43 HL September 2, 2015 at 6:45 pm

anti christian lgbt rainbow hate flag is a good example of this

44 Nathan W September 2, 2015 at 9:46 pm

Ohhhh, poor you … is someone stomping on your to discriminate and hate based on selective readings of your favourite piece of indoctrination?

Love your neighbour.

45 HL September 2, 2015 at 9:49 pm

i saw it on breitbart, it must be true

46 Hazel Meade September 2, 2015 at 9:50 pm

I don’t see anyone getting harassed for not displaying a rainbow flag on their window yet. We’re clearly not getting our anti-christian lgbt hate on hard enough.

47 Lonely Libertarian September 2, 2015 at 5:40 pm

One argument for meat producers joining together is they need to try and offset the grain controlled Ag Department…

The food pyramid is a good example of how one group – grain growers can affect our lives and health – too many carbs and carbs kill!

48 rayward September 2, 2015 at 6:38 pm

Now it’s Tabarrok who has gone off the reservation. Esoteric writing is the key to a philosophical education. Two pigs, Indeed! Vinik lives!

49 Rick G September 2, 2015 at 7:12 pm

There could be a film about a power struggle in special interest politics called “The Mancurian Candidate”

50 Silas Barta September 2, 2015 at 8:08 pm

The biggest casualty of this is the time they used their trademark rights to shut down my new White-Hispanic dating site PorQue (“Where the other whites meet ™”.

51 guest September 2, 2015 at 8:12 pm

pig sale revenue only generates slightly more than 200 million a year ? in America ?

52 jorod September 2, 2015 at 8:16 pm

Farm subsidies are a scam. All they do is keep the marginal producers alive.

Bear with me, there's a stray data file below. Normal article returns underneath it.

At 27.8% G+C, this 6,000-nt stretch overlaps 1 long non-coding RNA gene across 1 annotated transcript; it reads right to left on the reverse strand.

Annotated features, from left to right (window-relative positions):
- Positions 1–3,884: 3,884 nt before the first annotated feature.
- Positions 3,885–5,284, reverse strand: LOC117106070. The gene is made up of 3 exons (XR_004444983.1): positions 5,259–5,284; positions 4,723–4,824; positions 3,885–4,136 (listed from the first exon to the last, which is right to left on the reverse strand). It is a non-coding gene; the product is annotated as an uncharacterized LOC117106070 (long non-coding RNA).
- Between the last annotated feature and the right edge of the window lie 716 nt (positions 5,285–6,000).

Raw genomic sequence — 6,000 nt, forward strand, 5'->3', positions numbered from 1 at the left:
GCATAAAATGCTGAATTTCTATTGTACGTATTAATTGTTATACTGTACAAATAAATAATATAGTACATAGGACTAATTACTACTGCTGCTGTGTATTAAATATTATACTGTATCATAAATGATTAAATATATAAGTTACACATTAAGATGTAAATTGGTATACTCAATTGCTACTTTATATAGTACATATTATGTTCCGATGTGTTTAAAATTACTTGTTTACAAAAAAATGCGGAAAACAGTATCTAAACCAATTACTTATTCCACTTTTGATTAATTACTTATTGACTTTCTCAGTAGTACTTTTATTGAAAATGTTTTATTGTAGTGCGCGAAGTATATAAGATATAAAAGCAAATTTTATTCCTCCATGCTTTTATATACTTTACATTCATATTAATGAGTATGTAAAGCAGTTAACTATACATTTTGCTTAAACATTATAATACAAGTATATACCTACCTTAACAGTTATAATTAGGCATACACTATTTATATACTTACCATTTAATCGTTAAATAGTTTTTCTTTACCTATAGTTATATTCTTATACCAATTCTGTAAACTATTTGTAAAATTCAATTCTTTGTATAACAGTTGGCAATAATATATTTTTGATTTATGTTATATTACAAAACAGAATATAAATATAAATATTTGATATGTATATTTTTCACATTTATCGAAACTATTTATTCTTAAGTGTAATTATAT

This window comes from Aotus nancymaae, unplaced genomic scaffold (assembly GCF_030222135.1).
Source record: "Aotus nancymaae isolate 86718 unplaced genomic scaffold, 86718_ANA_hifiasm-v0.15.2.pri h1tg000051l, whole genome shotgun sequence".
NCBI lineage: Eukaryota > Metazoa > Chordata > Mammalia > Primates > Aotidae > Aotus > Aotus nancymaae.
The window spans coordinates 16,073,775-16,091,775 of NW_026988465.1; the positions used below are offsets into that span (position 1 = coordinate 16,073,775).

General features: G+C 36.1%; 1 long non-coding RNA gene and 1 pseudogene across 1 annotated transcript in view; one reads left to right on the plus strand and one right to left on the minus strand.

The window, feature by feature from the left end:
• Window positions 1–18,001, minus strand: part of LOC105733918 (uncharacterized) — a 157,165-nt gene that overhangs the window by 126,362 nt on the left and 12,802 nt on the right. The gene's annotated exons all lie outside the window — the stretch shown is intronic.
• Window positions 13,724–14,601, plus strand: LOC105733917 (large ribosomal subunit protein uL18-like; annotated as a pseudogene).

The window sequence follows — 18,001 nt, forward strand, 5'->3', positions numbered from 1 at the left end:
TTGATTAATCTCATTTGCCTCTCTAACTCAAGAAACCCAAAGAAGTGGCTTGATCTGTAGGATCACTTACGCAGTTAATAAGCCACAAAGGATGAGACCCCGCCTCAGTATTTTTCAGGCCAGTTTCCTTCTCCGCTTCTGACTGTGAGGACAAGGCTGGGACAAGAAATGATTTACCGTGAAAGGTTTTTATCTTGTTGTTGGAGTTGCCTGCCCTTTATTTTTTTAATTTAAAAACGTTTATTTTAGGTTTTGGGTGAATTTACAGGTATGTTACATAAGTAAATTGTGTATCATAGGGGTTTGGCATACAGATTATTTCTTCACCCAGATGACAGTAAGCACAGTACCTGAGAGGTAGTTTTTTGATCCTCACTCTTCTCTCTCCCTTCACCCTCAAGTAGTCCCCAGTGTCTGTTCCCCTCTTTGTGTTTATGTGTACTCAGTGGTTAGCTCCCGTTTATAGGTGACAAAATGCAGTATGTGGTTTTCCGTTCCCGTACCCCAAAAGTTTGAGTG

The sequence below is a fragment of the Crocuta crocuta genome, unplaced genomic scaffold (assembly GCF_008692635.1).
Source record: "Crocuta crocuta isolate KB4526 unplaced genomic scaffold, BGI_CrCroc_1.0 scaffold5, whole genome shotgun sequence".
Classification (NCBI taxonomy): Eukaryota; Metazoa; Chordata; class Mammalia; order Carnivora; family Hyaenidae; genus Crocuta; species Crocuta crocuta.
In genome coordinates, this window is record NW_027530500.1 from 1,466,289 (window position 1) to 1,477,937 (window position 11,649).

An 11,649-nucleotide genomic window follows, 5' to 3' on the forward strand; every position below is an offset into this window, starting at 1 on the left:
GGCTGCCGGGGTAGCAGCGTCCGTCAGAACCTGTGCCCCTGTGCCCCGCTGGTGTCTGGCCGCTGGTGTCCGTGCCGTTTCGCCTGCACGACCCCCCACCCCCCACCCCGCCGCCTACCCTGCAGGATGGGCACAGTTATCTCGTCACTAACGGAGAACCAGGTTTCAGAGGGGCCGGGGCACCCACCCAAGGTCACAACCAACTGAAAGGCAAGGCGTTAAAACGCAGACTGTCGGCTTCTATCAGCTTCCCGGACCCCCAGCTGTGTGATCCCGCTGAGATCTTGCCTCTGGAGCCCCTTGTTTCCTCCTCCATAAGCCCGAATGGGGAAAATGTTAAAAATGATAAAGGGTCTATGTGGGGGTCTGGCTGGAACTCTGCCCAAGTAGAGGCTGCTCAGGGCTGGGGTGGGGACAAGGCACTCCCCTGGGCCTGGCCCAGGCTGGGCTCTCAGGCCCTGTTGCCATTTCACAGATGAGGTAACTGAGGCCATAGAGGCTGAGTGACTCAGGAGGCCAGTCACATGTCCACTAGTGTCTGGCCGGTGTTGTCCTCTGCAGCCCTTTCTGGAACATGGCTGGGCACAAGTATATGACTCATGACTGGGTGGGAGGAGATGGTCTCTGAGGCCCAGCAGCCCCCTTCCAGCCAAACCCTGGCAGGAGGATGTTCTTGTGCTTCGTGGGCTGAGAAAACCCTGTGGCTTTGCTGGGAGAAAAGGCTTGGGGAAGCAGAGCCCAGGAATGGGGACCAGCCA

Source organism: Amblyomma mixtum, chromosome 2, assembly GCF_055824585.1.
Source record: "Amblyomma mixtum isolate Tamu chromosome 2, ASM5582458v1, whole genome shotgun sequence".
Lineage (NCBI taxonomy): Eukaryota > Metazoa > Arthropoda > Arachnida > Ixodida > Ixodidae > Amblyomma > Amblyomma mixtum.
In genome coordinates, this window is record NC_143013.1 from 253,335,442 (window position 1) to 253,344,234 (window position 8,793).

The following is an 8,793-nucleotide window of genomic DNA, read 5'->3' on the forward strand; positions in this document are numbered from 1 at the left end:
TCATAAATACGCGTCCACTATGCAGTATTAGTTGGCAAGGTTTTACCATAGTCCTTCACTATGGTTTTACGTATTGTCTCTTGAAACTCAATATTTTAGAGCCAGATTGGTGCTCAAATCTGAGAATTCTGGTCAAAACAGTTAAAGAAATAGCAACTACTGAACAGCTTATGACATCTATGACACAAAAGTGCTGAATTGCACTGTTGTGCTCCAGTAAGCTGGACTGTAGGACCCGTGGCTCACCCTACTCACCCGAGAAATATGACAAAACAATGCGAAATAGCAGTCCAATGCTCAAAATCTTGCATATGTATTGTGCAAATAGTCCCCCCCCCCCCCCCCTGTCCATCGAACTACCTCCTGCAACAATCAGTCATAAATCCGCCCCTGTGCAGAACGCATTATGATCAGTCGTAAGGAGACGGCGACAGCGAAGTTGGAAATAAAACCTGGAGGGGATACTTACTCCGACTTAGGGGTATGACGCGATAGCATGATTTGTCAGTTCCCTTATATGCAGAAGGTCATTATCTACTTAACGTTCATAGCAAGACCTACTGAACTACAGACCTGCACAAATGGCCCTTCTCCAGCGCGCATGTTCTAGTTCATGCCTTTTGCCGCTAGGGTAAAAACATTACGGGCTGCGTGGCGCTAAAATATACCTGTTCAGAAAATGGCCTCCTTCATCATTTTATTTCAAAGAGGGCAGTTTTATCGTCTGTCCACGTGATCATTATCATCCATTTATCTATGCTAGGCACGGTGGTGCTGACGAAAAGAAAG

53 Nathan W September 2, 2015 at 9:48 pm

That’s not all they do. They also make it difficult and sometimes bordering on impossible for farmers in developing/competing countries to accumulate capital and become more competitive over time. It is an indirect cause of massive continuation of poverty in the developing world.

54 B Colr September 2, 2015 at 8:42 pm

The US agriculture sector is the most protected subsidized regulated and evidently manipulated market on earth.

Yet it is highly productive, and US farmers are regarded as the best on earth.

Are we so sure China will fail?

55 duxie September 2, 2015 at 8:54 pm

Nowadays it is difficult to differentiate between ‘normal meat’ and ‘glued meat’ http://www.katu.com/news/problemsolver/Is-your-steak-glued-together-with-meat-glue-149139485.html

“The U.S. Department of Agriculture insists transglutaminase is safe, but OHSU endocrinologist Dr. Bart Duell cautions that fused meats need to be cooked to at least 165 degrees to kill any bacteria. That’s the temperature of a well-done steak.”

http://abc7.com/archive/8642900/

But here’s the problem: the outside of a piece of meat comes in contact with a lot of bacteria making its way from slaughterhouse to table. Usually cooking a steak on the outside will kill all that off. The center of a single cut of steak is sterile, that’s why you can eat it rare. But glued pieces of meat could contain bacteria like E. coli on the inside.